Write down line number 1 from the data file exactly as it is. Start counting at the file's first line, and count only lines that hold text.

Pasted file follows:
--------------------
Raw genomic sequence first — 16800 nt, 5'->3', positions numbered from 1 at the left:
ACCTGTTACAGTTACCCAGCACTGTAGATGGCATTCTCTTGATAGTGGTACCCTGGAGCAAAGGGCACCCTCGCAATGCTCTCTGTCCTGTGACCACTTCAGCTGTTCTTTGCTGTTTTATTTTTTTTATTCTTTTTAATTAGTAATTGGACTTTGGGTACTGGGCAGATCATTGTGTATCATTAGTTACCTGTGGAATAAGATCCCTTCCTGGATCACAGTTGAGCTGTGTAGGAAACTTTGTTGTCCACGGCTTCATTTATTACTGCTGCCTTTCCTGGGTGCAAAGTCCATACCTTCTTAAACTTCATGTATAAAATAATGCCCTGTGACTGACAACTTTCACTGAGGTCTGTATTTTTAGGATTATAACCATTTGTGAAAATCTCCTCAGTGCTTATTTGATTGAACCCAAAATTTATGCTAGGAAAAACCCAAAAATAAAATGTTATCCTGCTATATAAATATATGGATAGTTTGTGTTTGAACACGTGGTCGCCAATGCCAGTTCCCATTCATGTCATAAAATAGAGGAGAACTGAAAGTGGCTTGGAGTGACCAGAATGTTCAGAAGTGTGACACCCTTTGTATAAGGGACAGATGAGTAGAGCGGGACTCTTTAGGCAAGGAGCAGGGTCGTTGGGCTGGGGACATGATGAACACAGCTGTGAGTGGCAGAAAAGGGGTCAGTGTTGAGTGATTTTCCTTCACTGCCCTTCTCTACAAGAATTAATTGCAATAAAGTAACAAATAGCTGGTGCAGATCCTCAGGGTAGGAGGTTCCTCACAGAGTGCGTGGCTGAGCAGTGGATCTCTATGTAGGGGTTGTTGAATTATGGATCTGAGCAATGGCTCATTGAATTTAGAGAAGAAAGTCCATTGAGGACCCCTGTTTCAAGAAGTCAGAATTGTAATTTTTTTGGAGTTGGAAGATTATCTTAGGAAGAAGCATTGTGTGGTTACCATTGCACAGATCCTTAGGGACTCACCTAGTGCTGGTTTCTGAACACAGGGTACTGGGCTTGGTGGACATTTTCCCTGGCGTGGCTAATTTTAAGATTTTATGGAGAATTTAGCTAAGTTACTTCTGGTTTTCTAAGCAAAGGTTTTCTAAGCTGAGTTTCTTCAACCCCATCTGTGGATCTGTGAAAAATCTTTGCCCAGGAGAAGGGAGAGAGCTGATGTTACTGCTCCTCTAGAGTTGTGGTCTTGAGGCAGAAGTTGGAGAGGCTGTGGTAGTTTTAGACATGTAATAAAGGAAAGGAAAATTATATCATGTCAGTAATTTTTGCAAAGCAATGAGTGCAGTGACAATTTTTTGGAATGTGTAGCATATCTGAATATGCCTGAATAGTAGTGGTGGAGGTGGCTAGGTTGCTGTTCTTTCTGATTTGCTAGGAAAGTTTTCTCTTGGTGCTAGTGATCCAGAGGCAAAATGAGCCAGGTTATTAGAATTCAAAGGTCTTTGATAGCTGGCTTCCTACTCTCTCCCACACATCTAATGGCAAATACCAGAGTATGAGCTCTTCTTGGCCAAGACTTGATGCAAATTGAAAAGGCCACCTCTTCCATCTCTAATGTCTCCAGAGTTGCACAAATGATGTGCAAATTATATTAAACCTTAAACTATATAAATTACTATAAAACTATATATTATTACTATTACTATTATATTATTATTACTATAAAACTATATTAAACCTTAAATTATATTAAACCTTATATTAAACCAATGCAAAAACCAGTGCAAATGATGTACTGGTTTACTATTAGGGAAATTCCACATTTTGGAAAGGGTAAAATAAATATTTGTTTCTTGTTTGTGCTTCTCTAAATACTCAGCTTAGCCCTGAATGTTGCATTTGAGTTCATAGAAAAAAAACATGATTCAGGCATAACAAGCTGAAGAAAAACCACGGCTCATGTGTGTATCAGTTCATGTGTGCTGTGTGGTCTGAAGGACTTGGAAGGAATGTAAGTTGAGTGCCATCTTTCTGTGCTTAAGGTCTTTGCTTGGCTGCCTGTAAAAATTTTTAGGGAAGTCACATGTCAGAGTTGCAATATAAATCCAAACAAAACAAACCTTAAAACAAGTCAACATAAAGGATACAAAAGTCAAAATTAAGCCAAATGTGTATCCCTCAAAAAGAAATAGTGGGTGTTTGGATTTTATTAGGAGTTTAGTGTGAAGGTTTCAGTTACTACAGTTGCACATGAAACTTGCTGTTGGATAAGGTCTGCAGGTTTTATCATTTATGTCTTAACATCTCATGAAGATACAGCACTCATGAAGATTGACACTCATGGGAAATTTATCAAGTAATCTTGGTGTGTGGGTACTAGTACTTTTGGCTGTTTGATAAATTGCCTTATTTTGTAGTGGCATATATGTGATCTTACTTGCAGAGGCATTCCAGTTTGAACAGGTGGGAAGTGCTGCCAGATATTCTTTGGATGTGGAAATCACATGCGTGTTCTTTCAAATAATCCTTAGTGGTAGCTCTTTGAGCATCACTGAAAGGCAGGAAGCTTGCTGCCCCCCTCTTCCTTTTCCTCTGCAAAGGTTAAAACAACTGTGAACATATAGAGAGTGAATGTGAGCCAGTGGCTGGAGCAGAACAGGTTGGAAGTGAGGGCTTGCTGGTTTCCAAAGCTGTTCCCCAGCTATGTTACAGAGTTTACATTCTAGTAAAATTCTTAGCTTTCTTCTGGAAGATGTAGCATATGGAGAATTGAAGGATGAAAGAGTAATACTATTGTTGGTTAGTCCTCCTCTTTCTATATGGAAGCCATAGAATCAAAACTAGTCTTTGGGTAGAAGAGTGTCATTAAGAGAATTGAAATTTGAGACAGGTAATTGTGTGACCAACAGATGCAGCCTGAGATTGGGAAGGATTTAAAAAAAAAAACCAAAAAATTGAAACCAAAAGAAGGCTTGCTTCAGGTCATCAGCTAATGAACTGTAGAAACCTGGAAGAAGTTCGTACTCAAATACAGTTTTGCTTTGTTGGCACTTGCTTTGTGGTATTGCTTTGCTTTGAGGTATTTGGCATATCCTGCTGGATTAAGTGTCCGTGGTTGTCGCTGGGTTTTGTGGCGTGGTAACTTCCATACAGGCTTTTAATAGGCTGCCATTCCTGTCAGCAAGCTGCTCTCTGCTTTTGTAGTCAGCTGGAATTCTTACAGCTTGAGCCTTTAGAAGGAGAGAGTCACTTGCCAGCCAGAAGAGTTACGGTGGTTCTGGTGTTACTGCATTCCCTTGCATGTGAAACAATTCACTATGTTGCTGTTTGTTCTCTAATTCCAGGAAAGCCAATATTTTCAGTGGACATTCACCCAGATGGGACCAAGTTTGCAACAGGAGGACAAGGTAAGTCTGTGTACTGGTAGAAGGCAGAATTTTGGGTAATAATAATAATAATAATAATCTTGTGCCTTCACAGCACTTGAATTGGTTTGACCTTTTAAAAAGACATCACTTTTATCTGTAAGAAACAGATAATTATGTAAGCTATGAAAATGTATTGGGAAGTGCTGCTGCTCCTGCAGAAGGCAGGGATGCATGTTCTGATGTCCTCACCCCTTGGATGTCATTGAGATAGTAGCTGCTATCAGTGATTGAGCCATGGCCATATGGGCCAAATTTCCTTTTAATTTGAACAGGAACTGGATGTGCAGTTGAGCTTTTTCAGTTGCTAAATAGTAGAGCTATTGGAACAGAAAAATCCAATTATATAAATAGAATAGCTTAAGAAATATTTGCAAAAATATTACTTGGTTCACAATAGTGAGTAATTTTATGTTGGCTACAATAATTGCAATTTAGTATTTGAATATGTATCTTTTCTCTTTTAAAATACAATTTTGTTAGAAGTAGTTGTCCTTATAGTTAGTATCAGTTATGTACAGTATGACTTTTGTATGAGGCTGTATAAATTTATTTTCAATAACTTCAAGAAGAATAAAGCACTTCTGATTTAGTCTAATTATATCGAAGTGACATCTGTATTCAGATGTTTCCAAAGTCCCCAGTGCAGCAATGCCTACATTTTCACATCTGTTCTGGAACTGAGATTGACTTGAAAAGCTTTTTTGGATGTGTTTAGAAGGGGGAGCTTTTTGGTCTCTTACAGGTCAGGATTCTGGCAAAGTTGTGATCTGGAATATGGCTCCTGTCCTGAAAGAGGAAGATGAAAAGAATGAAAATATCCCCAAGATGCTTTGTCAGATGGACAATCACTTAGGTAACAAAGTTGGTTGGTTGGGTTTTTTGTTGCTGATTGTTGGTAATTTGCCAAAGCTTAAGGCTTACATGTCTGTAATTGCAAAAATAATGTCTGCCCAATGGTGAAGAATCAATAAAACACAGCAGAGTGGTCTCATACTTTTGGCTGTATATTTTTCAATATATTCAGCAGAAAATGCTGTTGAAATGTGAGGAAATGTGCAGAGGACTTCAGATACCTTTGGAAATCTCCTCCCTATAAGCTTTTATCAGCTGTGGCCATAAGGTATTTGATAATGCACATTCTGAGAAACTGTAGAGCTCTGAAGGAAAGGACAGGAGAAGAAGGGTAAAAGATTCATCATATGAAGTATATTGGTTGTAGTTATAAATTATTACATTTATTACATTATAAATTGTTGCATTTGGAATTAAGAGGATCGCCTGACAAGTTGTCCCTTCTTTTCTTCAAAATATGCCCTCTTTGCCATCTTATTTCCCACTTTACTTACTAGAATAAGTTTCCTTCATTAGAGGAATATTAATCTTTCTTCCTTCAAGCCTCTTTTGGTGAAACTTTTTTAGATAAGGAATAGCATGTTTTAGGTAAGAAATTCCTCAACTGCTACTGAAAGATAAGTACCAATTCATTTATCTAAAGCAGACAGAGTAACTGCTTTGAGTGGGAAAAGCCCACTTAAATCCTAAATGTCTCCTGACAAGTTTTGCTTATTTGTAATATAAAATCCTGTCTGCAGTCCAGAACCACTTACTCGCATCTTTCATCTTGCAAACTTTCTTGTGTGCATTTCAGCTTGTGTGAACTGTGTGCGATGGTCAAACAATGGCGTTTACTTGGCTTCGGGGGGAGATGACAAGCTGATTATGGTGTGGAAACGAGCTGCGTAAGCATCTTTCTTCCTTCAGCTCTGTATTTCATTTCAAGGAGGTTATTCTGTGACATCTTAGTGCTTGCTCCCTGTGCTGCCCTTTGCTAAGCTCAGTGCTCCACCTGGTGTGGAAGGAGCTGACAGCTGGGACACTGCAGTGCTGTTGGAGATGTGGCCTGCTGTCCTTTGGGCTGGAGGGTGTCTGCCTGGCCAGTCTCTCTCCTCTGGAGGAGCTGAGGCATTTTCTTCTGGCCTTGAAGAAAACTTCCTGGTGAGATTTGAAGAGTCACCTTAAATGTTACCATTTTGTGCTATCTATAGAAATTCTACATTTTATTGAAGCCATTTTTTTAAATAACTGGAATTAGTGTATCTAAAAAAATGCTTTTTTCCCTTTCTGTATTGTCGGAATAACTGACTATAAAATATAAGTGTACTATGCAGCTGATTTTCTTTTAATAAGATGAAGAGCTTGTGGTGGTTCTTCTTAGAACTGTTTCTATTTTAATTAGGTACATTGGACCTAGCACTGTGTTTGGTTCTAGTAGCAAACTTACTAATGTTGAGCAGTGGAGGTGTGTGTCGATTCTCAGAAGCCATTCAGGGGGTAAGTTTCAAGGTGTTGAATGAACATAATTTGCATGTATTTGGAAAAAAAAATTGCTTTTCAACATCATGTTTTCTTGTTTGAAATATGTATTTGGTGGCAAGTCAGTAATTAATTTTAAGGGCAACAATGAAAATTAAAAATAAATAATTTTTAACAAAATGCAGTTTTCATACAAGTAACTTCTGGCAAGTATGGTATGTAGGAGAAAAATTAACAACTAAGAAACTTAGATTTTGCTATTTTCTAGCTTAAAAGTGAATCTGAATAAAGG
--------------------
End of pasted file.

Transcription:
Raw genomic sequence first — 16800 nt, 5'->3', positions numbered from 1 at the left: